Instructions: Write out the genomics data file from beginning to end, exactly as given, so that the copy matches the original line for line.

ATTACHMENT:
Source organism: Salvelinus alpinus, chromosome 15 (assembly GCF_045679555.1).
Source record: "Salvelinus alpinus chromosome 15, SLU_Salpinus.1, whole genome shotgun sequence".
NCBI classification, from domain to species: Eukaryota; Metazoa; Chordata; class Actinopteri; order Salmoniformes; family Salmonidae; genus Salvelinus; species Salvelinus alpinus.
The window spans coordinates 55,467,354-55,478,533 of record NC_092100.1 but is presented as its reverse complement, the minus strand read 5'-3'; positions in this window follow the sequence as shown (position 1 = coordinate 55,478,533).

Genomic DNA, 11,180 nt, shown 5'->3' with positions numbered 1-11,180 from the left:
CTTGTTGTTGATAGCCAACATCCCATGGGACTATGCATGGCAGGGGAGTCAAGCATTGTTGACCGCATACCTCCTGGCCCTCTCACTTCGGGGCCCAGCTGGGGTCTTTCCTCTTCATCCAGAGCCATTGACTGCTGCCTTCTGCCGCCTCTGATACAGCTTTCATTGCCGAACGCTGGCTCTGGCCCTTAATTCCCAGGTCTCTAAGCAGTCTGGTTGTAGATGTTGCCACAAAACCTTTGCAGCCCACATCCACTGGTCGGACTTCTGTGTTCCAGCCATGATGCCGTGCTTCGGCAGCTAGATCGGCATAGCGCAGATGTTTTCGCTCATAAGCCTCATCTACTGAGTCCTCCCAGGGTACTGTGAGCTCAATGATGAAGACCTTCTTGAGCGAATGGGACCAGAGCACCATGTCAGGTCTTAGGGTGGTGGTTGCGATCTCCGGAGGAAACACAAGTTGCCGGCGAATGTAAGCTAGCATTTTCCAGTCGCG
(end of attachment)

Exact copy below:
Source organism: Salvelinus alpinus, chromosome 15 (assembly GCF_045679555.1).
Source record: "Salvelinus alpinus chromosome 15, SLU_Salpinus.1, whole genome shotgun sequence".
NCBI classification, from domain to species: Eukaryota; Metazoa; Chordata; class Actinopteri; order Salmoniformes; family Salmonidae; genus Salvelinus; species Salvelinus alpinus.
The window spans coordinates 55,467,354-55,478,533 of record NC_092100.1 but is presented as its reverse complement, the minus strand read 5'-3'; positions in this window follow the sequence as shown (position 1 = coordinate 55,478,533).

Genomic DNA, 11,180 nt, shown 5'->3' with positions numbered 1-11,180 from the left:
CTTGTTGTTGATAGCCAACATCCCATGGGACTATGCATGGCAGGGGAGTCAAGCATTGTTGACCGCATACCTCCTGGCCCTCTCACTTCGGGGCCCAGCTGGGGTCTTTCCTCTTCATCCAGAGCCATTGACTGCTGCCTTCTGCCGCCTCTGATACAGCTTTCATTGCCGAACGCTGGCTCTGGCCCTTAATTCCCAGGTCTCTAAGCAGTCTGGTTGTAGATGTTGCCACAAAACCTTTGCAGCCCACATCCACTGGTCGGACTTCTGTGTTCCAGCCATGATGCCGTGCTTCGGCAGCTAGATCGGCATAGCGCAGATGTTTTCGCTCATAAGCCTCATCTACTGAGTCCTCCCAGGGTACTGTGAGCTCAATGATGAAGACCTTCTTGAGCGAATGGGACCAGAGCACCATGTCAGGTCTTAGGGTGGTGGTTGCGATCTCCGGAGGAAACACAAGTTGCCGGCGAATGTAAGCTAGCATTTTCCAGTCGCG